Overview of Anxiety Disorders

ByJohn W. Barnhill, MD, New York-Presbyterian Hospital
Reviewed/Revised Aug 2023
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Anxiety disorders are characterized by persistent and excessive fear and anxiety and the dysfunctional behavioral changes a patient may use to mitigate these feelings. Anxiety disorders are differentiated from one another based on the specific objects or situations that induce the fear, anxiety, and associated behavioral changes.

Everyone periodically experiences fear and anxiety.

Fear is an emotional, physical, and behavioral response to an immediately recognizable external threat (eg, an intruder, a car spinning on ice).

Anxiety is a distressing, unpleasant emotional state of nervousness and uneasiness; its causes are less clear. Anxiety is less tied to the exact timing of a threat; it can be anticipatory before a threat, persist after a threat has passed, or occur without an identifiable threat.

People often experience both fear and anxiety as changes in their body (eg, sweating, nausea) and their behaviors (eg, avoidance, anger). Often, people are aware of these physical and behavioral changes without clearly identifying that they are anxious or fearful.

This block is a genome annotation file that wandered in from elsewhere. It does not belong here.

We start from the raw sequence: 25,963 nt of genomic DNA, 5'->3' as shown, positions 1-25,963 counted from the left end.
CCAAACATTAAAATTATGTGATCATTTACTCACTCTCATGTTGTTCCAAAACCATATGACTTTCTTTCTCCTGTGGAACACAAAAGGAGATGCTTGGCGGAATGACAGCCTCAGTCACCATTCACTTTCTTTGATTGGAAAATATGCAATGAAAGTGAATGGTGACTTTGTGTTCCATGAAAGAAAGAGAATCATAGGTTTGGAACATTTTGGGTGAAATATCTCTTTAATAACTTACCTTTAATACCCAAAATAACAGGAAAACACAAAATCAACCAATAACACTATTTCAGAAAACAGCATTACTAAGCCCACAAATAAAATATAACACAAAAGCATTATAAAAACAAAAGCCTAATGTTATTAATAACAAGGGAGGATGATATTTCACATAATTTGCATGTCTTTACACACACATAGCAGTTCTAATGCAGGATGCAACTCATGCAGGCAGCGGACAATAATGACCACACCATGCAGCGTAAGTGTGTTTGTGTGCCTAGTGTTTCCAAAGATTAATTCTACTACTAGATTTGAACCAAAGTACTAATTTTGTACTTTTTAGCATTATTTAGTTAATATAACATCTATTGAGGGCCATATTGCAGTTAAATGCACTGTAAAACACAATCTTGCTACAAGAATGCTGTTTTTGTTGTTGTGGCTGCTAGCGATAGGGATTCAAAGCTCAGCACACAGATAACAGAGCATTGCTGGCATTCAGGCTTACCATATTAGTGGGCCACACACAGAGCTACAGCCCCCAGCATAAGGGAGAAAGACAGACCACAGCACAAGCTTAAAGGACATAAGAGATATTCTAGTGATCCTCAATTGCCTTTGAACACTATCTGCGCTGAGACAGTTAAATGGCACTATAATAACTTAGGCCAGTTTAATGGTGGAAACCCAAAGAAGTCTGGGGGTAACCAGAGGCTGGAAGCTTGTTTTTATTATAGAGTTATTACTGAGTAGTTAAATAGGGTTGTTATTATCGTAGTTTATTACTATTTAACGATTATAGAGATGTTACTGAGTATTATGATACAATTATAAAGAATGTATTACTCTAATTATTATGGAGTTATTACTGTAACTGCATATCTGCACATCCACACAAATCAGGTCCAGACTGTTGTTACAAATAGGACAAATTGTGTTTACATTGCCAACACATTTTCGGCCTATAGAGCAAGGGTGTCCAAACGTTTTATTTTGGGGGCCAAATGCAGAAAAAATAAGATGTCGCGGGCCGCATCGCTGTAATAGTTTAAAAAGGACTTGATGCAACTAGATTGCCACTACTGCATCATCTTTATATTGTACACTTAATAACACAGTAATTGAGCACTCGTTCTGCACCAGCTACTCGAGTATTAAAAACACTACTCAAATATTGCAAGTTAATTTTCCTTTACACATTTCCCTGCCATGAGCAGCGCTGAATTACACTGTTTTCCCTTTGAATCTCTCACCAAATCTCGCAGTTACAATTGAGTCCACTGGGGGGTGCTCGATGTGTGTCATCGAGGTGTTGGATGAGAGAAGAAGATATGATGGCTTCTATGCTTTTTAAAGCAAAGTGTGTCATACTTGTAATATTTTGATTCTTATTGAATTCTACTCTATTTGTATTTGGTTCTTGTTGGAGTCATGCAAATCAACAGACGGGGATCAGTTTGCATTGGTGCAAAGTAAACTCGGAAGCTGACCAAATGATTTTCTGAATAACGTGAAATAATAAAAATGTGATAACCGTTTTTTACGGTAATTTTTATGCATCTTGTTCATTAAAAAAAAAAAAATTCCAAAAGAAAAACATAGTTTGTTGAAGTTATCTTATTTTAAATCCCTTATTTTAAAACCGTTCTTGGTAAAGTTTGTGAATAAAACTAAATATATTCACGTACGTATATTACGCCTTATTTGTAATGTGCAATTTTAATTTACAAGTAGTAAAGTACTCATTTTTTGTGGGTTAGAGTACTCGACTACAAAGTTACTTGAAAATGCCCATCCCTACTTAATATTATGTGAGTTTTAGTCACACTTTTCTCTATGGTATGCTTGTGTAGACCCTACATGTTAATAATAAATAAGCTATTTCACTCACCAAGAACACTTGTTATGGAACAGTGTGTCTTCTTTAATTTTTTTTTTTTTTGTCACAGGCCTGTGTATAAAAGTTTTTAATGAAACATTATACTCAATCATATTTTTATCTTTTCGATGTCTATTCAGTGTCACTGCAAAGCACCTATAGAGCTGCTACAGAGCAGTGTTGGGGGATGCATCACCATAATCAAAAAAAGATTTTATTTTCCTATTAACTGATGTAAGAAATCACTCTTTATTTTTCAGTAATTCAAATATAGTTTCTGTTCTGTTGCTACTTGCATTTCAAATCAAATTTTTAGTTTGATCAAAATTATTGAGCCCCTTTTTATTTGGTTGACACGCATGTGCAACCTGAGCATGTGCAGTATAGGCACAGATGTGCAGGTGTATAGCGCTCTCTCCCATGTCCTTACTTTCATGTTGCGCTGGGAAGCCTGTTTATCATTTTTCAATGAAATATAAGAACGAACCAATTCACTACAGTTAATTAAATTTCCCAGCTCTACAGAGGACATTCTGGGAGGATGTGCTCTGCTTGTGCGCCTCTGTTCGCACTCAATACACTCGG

Adaptive anxiety can help motivate people to prepare, practice, and rehearse; it can also encourage appropriate caution in potentially dangerous situations. When anxiety causes dysfunction and undue distress, however, it is considered maladaptive and, thus, a psychiatric disorder.

Anxiety disorders are more common than any other class of psychiatric disorder, with about one third of people meeting criteria for an anxiety disorder at some point in their lifetime (1, 2). Anxiety disorders tend to be underdiagnosed, however, and can be associated with suicidal thoughts and suicide attempts.

The Diagnostic and Statistical Manual of Mental Disorders, 5th edition, Text Revision (DSM-5-TR) lists the various anxiety disorders in order of the typical age of onset (3):

Separation anxiety and selective mutism tend to arise during childhood, whereas the other disorders listed above generally develop in adulthood.

Substance-induced/medication-induced anxiety disorder and anxiety due to another medical condition should always be considered when people present with significant anxiety.

Other disorders that often present with prominent anxiety include acute stress disorder, adjustment disorders, and posttraumatic stress disorder (PTSD). Because they are deemed to arise out of traumatic or stressful experiences, they are grouped separately in the DSM-5-TR.